Continuing on from last week’s entry, I thought I’d address some major misconceptions for people who are specifically setting out to make money from writing fiction.
People are misled by the big popular books. They look at the mega-seller of the year, whether it’s a Harry Potter or a Da Vinci Code or a Twilight and that’s what they expect for their own book – and they often think it’ll be easy enough to write one to boot.
Writing is hard. Writing a publishable book is even harder. Actually getting it published is like winning the lotto (me to a friend: and maybe I’ll get published, hah hah. Friend to me: and maybe I’ll win lotto, hah hah. True, yes. Supportive, not quite).
And getting it published and then having it go on to not only out-earn its advance, if you even get one, but to sell several million copies? I don’t even have words for how rare that is. Well, OK, it’s like being hit by a meteorite.
Consider this. Crime writer (and writer on The Wire) George Pelecanos said in an interview last year in the Guardian’s Observer Magazine that he was paid $2500 for his first book and not much more for the second; for the sixth book, he got $7500. Only then did he get a two-book deal for $90,000.
So he had to write six books with low advances, and then he had to write two more to get what amounts to a yearly salary per book.
That’s eight books – eight books that sell enough to keep your publisher happy – before you can even think about quitting your day job. And most B-writers, even with lots of books out, still have to have outside work to maintain themselves. That’s why you can’t measure your success by how much you earn.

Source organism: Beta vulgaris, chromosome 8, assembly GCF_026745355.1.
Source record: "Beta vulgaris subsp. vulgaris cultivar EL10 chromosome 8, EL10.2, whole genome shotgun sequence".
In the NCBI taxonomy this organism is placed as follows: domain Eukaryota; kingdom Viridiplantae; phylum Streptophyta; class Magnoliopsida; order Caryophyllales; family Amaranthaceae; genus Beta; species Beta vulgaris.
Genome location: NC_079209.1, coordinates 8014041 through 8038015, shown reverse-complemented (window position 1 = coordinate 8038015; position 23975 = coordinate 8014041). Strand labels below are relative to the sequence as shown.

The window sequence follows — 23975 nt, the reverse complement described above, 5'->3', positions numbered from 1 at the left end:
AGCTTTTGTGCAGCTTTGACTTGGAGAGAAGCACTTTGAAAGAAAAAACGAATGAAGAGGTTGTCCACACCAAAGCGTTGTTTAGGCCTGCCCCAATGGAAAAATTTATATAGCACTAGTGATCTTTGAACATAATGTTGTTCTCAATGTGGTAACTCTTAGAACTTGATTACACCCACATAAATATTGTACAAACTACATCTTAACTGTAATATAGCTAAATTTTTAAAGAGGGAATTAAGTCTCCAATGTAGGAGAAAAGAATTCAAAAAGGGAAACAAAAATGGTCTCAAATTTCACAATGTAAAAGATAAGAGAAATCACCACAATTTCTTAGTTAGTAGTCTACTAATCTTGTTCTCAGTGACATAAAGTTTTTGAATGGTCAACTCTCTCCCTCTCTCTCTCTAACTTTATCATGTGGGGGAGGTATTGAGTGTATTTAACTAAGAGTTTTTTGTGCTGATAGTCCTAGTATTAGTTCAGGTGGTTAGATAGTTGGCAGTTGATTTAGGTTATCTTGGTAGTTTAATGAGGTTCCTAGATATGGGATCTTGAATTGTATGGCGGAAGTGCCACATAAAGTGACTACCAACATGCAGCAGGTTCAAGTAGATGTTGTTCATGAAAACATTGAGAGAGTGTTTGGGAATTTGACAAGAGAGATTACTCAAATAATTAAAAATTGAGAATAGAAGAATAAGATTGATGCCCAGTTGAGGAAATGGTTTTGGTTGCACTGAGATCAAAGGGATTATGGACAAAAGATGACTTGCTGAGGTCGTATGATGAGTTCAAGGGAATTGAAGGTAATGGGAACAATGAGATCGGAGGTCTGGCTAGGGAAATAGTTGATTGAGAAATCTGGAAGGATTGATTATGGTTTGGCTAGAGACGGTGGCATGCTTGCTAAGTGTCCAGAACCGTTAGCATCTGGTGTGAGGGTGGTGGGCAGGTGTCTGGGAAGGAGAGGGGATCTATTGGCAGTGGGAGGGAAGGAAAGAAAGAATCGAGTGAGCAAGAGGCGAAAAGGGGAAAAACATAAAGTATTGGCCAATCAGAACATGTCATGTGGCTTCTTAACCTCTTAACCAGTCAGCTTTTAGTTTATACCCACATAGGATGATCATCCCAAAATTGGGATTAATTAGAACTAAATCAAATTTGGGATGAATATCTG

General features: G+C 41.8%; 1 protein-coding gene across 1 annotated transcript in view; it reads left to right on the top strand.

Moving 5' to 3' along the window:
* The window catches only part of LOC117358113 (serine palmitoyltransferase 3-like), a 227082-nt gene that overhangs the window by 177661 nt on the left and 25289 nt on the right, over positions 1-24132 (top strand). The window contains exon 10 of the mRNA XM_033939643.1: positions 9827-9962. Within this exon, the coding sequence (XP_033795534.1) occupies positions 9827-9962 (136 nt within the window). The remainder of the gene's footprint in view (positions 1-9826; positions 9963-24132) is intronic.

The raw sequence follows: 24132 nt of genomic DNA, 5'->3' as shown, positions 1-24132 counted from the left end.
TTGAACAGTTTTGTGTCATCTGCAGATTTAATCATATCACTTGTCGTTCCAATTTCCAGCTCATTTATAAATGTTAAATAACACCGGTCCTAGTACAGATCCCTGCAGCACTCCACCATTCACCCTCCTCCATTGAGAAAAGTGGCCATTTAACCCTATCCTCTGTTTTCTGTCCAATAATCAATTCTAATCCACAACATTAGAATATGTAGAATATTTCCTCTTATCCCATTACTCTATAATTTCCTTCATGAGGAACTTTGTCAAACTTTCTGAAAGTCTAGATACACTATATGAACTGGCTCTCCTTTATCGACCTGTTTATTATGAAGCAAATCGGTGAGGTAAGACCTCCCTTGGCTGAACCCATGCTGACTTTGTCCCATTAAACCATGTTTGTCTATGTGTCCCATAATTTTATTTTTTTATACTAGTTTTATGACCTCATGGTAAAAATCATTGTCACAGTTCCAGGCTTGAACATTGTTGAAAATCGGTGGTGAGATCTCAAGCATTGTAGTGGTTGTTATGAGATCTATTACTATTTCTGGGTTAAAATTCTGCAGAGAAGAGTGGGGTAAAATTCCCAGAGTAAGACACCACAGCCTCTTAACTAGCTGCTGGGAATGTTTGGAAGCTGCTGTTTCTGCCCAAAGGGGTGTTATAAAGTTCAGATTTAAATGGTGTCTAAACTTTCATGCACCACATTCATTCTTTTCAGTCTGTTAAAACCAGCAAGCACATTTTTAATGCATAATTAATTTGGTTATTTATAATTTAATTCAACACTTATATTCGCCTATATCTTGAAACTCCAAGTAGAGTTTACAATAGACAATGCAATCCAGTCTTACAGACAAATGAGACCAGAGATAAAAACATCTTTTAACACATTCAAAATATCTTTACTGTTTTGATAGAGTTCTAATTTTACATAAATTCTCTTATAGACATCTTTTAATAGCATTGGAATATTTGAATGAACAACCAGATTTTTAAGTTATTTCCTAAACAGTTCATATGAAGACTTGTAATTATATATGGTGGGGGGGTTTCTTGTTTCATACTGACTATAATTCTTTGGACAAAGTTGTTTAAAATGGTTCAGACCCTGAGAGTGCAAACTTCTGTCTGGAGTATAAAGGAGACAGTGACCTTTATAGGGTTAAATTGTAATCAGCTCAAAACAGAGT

By all means, have lofty goals, aim high, reach for the stars. First-time authors hit it big sometimes. Long-time authors hit it big slightly more frequently. It does happen. But it doesn’t happen often.
And not only do most writers not ‘get rich’, it certainly isn’t ‘quick’, even putting aside the need to write many books. If you’re staring down the barrel of mortgage payments or imminent retrenchment, sitting down to write a bestseller is not going to solve things for you.
Let’s assume you are after all the next Dan Brown and that you’re a NaNoWriMo veteran and knock up your MS in a month. It still has to go through the whole submissions process (months in a queue) and, once accepted, publishing (editing, formatting, layout, proofs) process. Likely you won’t see any money from the thing for a good year or more after you’ve typed the final full stop.
I would say most authors who move on from writing as a hobby to wanting to see their work published daydream, even a little, about having a bestseller. That’s OK. And it’s OK to want it and to work towards it – it’ll impel your writing and, especially, marketing efforts.
Even optimistically expecting it to happen can be self-affirming and motivating to the personality type who thrives on eternal positive thinking. Though, having read Enough by John Naish, I think this approach is dangerous and will lead to discontent and unhappiness, personally.
But to rely on it? And to write solely for that purpose? I think most attempts at that fizzle. I don’t think it can be sustained in the face of the realities of the publishing business.
Unless you’re a celebrity already. Then it’s a Get-Richer-Quicker Scheme.